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The Luminist by David Rocklin
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The Luminist (2011)

by David Rocklin

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I really wanted to like this book, a fictional account of a character based on real life 19th century photographer Julia Cameron. I liked the idea of the story and the exotic locales but the writing made the reading so slow. I kept putting this down in frustration and would keep trying at other times but I just could not get into it. I am disappointed because I had high hopes. I hope others can enjoy this novel. ( )
  bookmagic | May 8, 2012 |
Victorian England and Colonial Ceylon (later Sri Lanka) is the setting of this book. Catherine Colbrook and her love of photography, which was in its infancy, is the basis of this novel. The struggles of the natives in the face of British supremacy supplies the tension, yet it is the photography that joins Catherine and a native son in an enduring friendship. This novel is told in a haunting prose style that takes some getting used to but once one does the novel unfolds into an amazing story. ( )
  Beamis12 | Nov 28, 2011 |
Loosely inspired by the life of British photographer Julia Margaret Cameron, The Luminist tells the story of Catherine Colebrook, a British woman stationed in Ceylon with her aging diplomat husband. Mourning the death of her son's twin, she becomes obsessed with the science of photography. Rocklin captures the breathless zeal of the 19th century hobbyists, who had the luxury of time, money, and help to pursue -- or in Catherine's case -- perfect a craft. Photography was in its nascent stages, in which every step was a series of variables, barely understood. For Catherine, it is an opportunity to capture life in a way portraiture can't.

Assisting in her endeavors is a young Tamil man named Eligius. Much like Karen Blixen and her beloved Farah, Eligius becomes a crucial companion and assistant to Catherine's work. The relationship between the white colonialist and native is heavily romanticized in literature and even if it reflects a historical reality, I'm still often uncomfortable with frequently unacknowledged power and privilege at play in such a relationship. What saved this book from having a kind of White Man's Burden-ness was that Eligius' story was told alongside Catherine's. After his father was killed by British soldiers, Eligius grows up in a village simmering with anger and resentment. He's encouraged to steal from the British to fund insurrectionists but he's impatient with anyone commanding him, Tamil or British. Captivated by photography himself, he struggles with his family's wishes, his own desires, and the weight of the watchful eye of the British who both need and fear the Tamil.

The mood of the story is mute anger and simmering sadness; the characters brusque and unlikeable. But I found something in them, the story, and Rocklin's writing that moved me. Despite the raw, vulnerable hostility (or maybe because of), I wanted to follow Catherine and Eligius' story. I felt some sympathy, some bewilderment, some frustration, and even impatience, but I also found flashes of real beauty in the unapologetic, bald honesty of the characters. This was an era of unspoken feelings, sublimated desires, willful ignorance, and naive arrogance -- but the story dips beneath that controlled veneer to reveal the unvarnished grace of growing up, finding one's passion, or learning to hold one's self in full regard.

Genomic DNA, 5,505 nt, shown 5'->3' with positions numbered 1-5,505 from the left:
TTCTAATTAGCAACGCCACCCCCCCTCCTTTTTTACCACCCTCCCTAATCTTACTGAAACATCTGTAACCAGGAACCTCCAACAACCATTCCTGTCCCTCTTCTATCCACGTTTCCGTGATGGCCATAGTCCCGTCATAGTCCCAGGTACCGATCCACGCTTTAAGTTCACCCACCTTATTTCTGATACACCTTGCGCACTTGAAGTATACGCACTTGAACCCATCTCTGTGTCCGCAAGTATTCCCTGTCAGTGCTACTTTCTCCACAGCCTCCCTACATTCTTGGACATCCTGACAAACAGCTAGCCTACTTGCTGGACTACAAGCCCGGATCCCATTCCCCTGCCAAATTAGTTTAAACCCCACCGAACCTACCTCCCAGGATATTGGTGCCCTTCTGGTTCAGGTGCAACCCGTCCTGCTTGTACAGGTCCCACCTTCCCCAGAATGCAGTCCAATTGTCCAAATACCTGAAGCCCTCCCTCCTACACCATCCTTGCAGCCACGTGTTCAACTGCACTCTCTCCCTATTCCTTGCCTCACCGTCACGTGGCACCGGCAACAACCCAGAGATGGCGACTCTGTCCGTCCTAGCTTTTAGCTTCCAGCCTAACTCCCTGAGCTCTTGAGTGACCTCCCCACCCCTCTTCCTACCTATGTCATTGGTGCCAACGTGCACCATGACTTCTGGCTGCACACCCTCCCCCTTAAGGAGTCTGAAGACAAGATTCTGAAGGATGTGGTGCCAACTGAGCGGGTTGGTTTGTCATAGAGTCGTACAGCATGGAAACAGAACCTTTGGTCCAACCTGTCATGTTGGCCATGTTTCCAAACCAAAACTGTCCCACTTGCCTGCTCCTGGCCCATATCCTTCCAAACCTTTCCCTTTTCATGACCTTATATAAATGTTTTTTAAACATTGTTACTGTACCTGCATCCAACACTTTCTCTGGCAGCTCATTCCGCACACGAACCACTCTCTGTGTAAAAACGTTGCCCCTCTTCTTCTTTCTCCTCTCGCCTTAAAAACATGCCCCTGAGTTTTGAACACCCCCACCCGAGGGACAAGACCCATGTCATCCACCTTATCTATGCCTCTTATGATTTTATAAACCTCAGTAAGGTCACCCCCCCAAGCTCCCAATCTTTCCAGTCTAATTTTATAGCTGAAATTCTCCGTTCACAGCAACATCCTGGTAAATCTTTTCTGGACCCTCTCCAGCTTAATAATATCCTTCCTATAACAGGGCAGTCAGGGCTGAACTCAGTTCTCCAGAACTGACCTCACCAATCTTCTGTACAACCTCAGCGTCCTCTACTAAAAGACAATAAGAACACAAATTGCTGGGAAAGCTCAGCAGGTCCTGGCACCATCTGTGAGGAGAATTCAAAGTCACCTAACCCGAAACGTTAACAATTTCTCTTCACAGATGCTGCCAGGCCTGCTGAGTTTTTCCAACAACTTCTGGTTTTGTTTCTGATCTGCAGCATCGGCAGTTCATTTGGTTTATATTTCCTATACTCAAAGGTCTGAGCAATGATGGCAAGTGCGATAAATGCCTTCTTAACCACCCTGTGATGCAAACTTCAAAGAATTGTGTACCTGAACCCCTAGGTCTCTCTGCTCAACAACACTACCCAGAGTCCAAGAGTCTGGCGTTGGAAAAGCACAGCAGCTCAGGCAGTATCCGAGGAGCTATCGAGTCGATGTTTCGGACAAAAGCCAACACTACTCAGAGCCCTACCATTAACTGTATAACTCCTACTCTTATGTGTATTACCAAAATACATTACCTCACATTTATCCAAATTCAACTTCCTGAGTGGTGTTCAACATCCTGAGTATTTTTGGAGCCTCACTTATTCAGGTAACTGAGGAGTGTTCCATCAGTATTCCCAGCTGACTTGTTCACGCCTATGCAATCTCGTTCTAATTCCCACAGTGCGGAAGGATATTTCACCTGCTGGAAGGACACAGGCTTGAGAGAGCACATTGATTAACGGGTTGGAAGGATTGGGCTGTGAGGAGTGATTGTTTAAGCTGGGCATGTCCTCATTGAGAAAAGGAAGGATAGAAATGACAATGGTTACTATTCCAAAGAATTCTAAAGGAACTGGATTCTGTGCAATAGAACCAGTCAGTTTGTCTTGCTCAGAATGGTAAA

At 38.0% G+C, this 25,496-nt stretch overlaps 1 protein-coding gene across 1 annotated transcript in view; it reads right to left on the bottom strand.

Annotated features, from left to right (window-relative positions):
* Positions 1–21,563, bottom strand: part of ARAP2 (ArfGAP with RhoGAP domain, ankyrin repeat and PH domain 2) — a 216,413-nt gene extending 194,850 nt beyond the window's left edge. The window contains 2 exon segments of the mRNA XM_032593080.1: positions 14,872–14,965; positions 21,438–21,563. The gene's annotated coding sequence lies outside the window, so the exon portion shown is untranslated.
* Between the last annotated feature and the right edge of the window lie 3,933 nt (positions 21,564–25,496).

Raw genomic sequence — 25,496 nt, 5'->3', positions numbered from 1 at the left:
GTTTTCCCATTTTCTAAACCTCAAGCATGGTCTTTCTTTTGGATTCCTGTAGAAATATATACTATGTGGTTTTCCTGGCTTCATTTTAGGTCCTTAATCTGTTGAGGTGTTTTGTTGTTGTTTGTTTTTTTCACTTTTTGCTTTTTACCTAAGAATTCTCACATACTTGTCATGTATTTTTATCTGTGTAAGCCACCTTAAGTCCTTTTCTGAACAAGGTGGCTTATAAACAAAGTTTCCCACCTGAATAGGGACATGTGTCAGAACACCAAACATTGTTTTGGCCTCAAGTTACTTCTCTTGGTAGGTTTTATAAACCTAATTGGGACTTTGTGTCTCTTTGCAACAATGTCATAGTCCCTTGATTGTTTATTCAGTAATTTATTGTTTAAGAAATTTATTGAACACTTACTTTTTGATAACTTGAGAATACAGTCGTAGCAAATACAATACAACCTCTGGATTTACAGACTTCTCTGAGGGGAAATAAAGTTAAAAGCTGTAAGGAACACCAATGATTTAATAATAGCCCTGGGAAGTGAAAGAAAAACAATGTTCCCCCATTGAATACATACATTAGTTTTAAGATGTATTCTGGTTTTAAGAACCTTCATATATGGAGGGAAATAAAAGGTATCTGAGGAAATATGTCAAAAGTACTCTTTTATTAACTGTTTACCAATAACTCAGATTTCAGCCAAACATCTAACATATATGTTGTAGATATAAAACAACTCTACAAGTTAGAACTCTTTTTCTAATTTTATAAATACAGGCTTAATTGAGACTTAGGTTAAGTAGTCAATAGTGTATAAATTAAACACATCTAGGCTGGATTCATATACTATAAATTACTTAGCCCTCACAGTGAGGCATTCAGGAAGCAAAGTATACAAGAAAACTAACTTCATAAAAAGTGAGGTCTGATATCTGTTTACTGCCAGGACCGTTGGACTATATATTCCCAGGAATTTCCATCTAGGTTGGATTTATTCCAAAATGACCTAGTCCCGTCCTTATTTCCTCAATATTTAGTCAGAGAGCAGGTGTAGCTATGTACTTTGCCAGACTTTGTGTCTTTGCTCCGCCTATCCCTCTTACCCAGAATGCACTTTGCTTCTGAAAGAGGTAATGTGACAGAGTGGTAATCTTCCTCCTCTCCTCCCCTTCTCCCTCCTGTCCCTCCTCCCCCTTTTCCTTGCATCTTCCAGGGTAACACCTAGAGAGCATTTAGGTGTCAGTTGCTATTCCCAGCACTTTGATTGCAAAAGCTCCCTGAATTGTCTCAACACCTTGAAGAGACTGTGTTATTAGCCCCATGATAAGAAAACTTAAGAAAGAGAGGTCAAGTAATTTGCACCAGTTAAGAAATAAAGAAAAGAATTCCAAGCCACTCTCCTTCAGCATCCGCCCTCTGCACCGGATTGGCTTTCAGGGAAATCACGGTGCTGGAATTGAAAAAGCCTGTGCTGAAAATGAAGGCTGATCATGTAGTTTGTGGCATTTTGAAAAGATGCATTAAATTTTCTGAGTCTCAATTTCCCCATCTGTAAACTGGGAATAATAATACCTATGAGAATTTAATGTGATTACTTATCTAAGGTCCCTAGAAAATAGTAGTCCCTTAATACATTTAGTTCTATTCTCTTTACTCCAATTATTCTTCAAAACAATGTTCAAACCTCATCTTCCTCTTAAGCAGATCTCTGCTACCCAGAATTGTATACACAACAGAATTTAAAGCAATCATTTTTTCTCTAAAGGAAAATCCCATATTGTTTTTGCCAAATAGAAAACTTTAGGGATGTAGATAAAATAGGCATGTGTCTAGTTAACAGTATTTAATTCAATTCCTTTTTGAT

The narrative style is dense at times, but not heavy or overwrought. It's substantial and solid, bracing the story, and I found myself frequently rereading passages to enjoy a phrase or mull on a sentence's meaning. The narrative style is philosophical. Dense -- but not clunky. So much detail is conveyed in a paragraph but I never felt exhausted by it. I'm having a hard time articulating it. The style felt familiar - very literary, a la Byatt and Rushdie - although not quite so deft as those two. But good nonetheless: I was entertained and my brain had something to work at while I read.

A meaty literary historical novel, especially good for those who like fiction that tackles religion, loss, identity, motherhood, the creative urge, colonialism, conflict, love, inspiration ... the list of themes could go on and on, but I'll stop. This is a unique debut and I'm excited for Rocklin's next offering. ( )
  unabridgedchick | Oct 5, 2011 |
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IN COLONIAL INDIA, at a time of growing friction between the ruling British and the restless Indian populace, a Victorian woman and her young Tamil Indian servant defy convention, class, and heartbreak to investigate what is gained - and lost - by holding life still. Suggested by the life and work of photographic pioneer Julia Margaret Cameron, The Luminist filters 19th century Ceylon through the lens of an English woman, Catherine Colebrook and a 15 year old Tamil boy, Eligius Shourie. Left fatherless by soldiers, Eligius is brought as a servant to the Colebrooks' neglected estate. In the shadow of Catherine's obsession to arrest beauty - to select a moment from the thousands comprising her life in Ceylon and hold it apart from mere memory - Eligius transforms into her apprentice in the creation of the first haunting photographs in history.
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In colonial India at a time of growing friction between the ruling British and the restless Indian populace, a Victorian woman and her young Tamil Indian servant defy convention, class, and heartbreak to investigate what is gained--and lost--by holding life still.… (more)

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